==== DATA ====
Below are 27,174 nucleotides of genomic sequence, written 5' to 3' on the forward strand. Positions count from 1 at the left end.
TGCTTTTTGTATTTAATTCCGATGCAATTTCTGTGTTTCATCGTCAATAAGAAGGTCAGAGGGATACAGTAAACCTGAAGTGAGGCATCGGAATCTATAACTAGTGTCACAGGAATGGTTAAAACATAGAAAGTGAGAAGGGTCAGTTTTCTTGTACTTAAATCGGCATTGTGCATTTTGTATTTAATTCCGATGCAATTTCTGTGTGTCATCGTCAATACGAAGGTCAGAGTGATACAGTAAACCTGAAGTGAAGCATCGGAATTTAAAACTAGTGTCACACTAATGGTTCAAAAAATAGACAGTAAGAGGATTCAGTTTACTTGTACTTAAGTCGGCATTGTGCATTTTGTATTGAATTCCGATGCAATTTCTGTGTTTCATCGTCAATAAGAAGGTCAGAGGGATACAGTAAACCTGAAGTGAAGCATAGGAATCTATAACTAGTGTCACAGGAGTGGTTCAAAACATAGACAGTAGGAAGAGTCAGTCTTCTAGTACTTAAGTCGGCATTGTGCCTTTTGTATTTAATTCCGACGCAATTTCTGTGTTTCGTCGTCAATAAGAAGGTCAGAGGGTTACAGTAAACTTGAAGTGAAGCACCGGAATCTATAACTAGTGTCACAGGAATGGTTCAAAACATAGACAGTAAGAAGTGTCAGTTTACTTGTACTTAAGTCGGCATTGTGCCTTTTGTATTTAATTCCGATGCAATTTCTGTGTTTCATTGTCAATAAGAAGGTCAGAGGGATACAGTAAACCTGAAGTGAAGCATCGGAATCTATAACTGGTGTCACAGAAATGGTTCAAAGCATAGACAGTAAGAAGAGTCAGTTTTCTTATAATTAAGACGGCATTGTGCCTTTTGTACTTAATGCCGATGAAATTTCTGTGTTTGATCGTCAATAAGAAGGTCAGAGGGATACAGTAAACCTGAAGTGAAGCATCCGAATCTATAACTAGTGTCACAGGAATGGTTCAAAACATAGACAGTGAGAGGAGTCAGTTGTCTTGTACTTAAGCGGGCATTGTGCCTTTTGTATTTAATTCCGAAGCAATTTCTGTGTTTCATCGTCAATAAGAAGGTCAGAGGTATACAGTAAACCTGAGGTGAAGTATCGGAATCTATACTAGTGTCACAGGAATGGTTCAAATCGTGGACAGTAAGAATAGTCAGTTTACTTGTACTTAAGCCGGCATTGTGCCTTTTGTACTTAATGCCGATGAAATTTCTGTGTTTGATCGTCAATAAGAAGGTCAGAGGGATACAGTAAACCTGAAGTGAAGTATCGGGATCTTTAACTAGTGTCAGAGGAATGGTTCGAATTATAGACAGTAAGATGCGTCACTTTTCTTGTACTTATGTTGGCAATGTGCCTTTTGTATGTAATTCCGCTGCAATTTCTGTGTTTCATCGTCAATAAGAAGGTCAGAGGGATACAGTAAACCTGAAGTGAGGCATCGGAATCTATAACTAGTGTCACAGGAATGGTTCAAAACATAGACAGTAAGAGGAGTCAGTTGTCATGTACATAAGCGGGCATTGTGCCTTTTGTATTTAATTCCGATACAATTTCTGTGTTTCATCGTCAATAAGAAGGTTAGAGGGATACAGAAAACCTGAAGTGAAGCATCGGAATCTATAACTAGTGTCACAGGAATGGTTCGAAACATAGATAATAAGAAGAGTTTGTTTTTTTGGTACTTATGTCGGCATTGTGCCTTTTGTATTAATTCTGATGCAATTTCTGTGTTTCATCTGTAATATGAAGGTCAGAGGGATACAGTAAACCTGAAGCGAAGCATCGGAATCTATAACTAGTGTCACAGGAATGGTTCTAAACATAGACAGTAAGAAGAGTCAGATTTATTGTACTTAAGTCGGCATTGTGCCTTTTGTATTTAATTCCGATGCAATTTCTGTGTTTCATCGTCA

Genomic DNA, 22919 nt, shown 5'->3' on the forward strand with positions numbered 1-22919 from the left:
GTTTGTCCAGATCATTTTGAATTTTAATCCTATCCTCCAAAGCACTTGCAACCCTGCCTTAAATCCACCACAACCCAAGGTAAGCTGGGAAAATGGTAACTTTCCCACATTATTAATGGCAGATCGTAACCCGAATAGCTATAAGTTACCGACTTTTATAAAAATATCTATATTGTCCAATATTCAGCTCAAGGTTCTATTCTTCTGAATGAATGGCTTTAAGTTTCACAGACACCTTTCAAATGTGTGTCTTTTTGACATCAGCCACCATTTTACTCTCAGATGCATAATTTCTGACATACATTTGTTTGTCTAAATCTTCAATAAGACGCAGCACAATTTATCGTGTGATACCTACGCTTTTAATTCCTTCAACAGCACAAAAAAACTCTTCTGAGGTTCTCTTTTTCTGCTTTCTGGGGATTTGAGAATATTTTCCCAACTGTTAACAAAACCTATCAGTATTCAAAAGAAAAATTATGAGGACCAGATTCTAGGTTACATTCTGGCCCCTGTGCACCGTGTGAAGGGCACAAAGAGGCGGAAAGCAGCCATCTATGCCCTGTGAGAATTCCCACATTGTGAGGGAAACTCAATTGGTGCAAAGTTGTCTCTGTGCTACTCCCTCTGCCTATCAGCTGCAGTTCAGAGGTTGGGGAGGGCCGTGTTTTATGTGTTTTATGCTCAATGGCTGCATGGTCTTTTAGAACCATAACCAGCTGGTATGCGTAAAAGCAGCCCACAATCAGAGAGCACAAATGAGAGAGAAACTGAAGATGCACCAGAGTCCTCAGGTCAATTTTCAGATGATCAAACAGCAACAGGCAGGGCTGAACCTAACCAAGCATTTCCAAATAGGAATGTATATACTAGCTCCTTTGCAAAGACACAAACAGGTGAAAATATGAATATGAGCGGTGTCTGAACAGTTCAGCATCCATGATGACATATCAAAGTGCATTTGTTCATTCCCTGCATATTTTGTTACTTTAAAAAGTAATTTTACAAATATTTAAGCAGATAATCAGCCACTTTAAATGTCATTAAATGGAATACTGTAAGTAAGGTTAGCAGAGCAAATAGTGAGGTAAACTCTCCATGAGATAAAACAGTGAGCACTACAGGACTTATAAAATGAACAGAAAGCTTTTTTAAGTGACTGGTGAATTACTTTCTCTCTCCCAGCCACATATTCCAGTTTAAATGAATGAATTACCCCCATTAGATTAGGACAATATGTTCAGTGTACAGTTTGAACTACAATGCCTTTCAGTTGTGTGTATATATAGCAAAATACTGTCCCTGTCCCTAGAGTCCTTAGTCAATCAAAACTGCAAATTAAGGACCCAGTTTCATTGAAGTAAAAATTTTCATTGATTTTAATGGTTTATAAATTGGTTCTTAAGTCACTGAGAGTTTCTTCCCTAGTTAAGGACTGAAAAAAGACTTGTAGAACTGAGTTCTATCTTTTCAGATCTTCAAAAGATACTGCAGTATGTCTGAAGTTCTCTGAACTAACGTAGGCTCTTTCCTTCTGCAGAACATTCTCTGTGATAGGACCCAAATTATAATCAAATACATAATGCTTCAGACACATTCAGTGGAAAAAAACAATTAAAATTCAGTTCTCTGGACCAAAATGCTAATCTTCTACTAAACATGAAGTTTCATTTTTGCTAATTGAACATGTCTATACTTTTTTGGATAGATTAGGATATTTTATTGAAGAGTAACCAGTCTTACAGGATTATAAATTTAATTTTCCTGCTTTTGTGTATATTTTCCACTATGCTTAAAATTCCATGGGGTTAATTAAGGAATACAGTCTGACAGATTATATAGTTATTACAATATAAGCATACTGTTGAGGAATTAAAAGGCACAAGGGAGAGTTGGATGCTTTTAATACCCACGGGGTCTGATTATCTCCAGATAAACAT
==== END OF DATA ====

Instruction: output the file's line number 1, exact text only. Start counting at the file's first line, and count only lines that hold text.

Below are 27,174 nucleotides of genomic sequence, written 5' to 3' on the forward strand. Positions count from 1 at the left end.